For a hypothetical custom action that is intended to edit a file installed to %ProgramFiles%, this means that (disregarding rollback considerations and assuming proper scheduling) performing this action from within the nondeferred custom action will work fine on pre-Vista OS. When run on Vista, though, it is likely to fail due to lack of write access to %ProgramFiles%. In practice, this means that all system-changing tasks usually have to be performed by a deferred action.

To sum up: To be data-driven, you have to use nondeferred actions. To be able to perform any serious, system state-changing tasks, however, you have to use deferred actions.

Great.

As it turns out, however, there is a way to escape this catch-22, and it is carefully buried in the Windows Installer documentation:

[…] Actions that update the system, such as the InstallFiles and WriteRegistryValues actions, cannot be run by calling MsiDoAction. The exception to this rule is if MsiDoAction is called from a custom action that is scheduled in the InstallExecuteSequence table between the InstallInitialize and InstallFinalize actions. […]

[From the Remarks section of MsiDoAction]

In fact, the way I came across this solution was by looking at the source code of the WiX XmlFile action, which I knew manages to both be data-driven (uses a custom table) and alter system state (edits XML files). The way it does this, and the point where the above remark comes into play, is as follows: In the nondeferred action, you do not perform any actions changing system state. Rather, you collect the information from the installer tables and stuff it (yuck) into the CustomActionData property. Then, leveraging MsiDoAction and passing said CustomActionData, you schedule another custom action — this time a deferred one — which parses the CustomActioData (yuck) and, based on this data, finally performs the actual modifications — in system context.

It really could not be easier and more intuitive, right?

Overview on Designing High-Performance Windows Applications

Back in 2008, the Windows Server Performance Team Blog, which I came across recently, ran a series of posts on Designing Applications for High Performance:

If you are interested in developing server side applications for Windows, these articles are definitely worth reading.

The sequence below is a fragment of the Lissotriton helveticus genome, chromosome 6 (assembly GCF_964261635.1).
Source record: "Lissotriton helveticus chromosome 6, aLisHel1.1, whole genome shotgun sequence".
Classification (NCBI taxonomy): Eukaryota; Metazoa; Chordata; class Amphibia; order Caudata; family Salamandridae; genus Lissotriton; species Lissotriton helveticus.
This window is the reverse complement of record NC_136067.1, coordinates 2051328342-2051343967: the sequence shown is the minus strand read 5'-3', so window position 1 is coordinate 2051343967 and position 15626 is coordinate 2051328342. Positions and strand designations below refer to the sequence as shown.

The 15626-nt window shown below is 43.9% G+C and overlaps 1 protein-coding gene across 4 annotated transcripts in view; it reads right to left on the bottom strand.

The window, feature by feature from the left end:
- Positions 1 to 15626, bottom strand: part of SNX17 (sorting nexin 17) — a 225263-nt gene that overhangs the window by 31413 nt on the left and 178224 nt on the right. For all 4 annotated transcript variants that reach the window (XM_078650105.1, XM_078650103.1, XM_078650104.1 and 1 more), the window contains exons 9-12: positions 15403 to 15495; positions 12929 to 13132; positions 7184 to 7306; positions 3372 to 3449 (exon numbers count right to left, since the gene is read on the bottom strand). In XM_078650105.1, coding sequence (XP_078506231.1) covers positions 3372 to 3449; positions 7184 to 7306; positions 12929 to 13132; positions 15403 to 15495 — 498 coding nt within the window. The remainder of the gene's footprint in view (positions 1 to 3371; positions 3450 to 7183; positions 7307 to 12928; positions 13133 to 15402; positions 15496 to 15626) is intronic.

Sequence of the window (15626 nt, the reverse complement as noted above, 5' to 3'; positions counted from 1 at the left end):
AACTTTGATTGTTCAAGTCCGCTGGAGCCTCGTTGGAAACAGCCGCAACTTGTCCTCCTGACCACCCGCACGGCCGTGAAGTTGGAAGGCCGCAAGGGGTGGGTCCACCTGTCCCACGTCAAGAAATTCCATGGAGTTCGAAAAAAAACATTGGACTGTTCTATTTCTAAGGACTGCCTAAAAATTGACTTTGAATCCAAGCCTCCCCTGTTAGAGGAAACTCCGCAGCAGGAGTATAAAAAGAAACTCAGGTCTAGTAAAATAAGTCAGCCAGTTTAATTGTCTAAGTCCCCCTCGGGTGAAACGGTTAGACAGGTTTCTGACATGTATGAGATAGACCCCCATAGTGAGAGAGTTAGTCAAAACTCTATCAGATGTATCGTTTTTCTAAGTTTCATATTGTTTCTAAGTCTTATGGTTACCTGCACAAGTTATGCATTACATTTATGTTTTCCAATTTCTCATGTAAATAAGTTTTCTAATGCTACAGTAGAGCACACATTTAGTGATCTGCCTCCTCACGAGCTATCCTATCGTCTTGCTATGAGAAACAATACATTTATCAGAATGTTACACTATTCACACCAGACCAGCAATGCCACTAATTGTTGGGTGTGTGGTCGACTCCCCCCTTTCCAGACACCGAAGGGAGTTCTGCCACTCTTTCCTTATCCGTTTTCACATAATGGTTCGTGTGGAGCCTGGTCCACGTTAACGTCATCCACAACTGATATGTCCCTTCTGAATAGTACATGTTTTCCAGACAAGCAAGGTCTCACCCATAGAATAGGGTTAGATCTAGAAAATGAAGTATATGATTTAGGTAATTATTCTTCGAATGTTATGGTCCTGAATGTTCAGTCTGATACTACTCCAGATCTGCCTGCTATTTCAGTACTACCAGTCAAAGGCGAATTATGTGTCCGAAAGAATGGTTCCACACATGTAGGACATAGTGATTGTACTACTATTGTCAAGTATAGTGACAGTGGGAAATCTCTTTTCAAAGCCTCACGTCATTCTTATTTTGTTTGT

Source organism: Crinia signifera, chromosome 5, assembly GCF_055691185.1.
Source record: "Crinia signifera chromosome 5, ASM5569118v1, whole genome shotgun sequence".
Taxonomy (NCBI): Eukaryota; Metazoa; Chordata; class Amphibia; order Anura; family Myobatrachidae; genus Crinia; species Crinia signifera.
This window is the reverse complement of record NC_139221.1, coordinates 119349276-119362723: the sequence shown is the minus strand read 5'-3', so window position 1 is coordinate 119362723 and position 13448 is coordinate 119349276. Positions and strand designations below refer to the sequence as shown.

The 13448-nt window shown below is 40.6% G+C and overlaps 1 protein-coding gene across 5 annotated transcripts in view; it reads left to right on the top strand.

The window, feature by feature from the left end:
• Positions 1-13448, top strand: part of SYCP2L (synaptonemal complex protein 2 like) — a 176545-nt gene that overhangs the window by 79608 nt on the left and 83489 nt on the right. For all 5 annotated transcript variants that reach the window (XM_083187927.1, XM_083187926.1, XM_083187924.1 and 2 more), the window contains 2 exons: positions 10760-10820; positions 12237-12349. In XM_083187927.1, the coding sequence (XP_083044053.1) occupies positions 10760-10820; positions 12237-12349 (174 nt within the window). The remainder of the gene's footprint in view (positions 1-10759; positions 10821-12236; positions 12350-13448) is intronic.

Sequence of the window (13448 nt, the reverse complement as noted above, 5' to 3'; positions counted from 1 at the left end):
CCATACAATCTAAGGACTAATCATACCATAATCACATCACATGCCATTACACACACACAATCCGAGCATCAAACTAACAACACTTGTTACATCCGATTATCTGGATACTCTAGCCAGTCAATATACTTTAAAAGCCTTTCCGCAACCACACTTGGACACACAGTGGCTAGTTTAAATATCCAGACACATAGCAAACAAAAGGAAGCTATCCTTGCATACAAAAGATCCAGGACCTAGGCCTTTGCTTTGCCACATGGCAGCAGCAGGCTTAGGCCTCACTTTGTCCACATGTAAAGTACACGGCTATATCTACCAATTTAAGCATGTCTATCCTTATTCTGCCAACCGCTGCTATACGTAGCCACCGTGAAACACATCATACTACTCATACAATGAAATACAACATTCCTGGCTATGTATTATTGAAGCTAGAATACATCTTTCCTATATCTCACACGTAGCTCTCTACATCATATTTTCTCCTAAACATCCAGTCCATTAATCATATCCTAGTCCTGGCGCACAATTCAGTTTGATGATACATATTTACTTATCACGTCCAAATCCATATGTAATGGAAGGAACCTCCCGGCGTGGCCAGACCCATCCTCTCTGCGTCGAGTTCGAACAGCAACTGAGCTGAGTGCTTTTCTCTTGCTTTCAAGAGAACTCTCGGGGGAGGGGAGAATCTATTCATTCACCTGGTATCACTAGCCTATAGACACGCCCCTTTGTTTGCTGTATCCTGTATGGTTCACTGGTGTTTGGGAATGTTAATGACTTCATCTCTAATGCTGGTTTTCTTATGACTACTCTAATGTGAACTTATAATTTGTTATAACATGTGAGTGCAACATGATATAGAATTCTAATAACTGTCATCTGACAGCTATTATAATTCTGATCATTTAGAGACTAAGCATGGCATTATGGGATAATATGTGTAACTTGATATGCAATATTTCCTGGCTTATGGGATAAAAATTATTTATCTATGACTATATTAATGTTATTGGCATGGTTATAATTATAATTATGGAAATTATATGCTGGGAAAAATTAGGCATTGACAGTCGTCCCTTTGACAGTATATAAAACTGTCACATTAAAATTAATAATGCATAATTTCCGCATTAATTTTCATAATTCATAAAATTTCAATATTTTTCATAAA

Vote for cfix

The Automated Testing Institute has elected cfix to be one of the finalists for the Autmation Honors award. The winners of the award will be highlighted in a Special December Edition of the Automated Software Testing Magazine.

If you are a cfix user, be sure to vote for cfix here.

And by the way, I think The Grinder, which is a really neat web performance testing framework, also deserves being voted for…

cfix studio Beta 2 to add support for EXE-based unit tests

N.B. cfix studio was the code name of what has become Visual Assert

The biggest shortcoming of the current cfix studio version certainly is that it requires all tests be implemented in a DLL. Conceptually, keeping test cases separated from the remaining code certainly is a good idea — and implementing tests in a DLL is a way to accomplish this. However, there are many projects in which such separation is either not feasible or just too much effort.

The good news is that with Beta 2, this will finally change: EXEs become first class-citizens in cfix studio and it will not matter any more whether your tests are part of a DLL or EXE project — you can just put them where you think is appropriate.

Take a classic MFC/GUI application project as an example: It is pretty common for these kinds of projects that most, if not all, application logic is part of a single Visual Studio project that compiles into a single EXE. There may be some additional DLLs or LIBs, but by and large, the EXE itself is where most of the interesting things happen.

The upcoming Beta 2 release now allows you to implement all your unit tests as part of the same EXE project. This means that your tests have access to all classes, functions and resources that are part of the project — all of which you would not easily have access to if you implemented the tests in a separate DLL.

Of course, embedding unit tests into an executable raises two questions:

  1. How to strip the tests from the final release?
  2. How on earth will you be able to run these tests without having main() create windows, load files, play sounds, etc each time?

Thankfully, C/C++ has a preprocessor and Visual C++ has the “exclude from build” feature which allows you to exclude certain files whenever the project is built using a specific configuration. Using any of these two features, the first question is easily answered.

The second problem is more tricky — but thankfully, it has already been solved for you: When cfix studio runs unit tests, it is well aware of that running main() might have, let’s say interesting effects — so what it does is simple: It just makes sure that main() is never run! Not only does this ensure that the tests run silently, i.e. without windows popping up etc, it also has the benefit that all unit tests “see” the application in a pristine state: Rather than having to worry about which state main() has brought the application into, you can initialize and clean up any state you need in your Setup and Teardown functions1.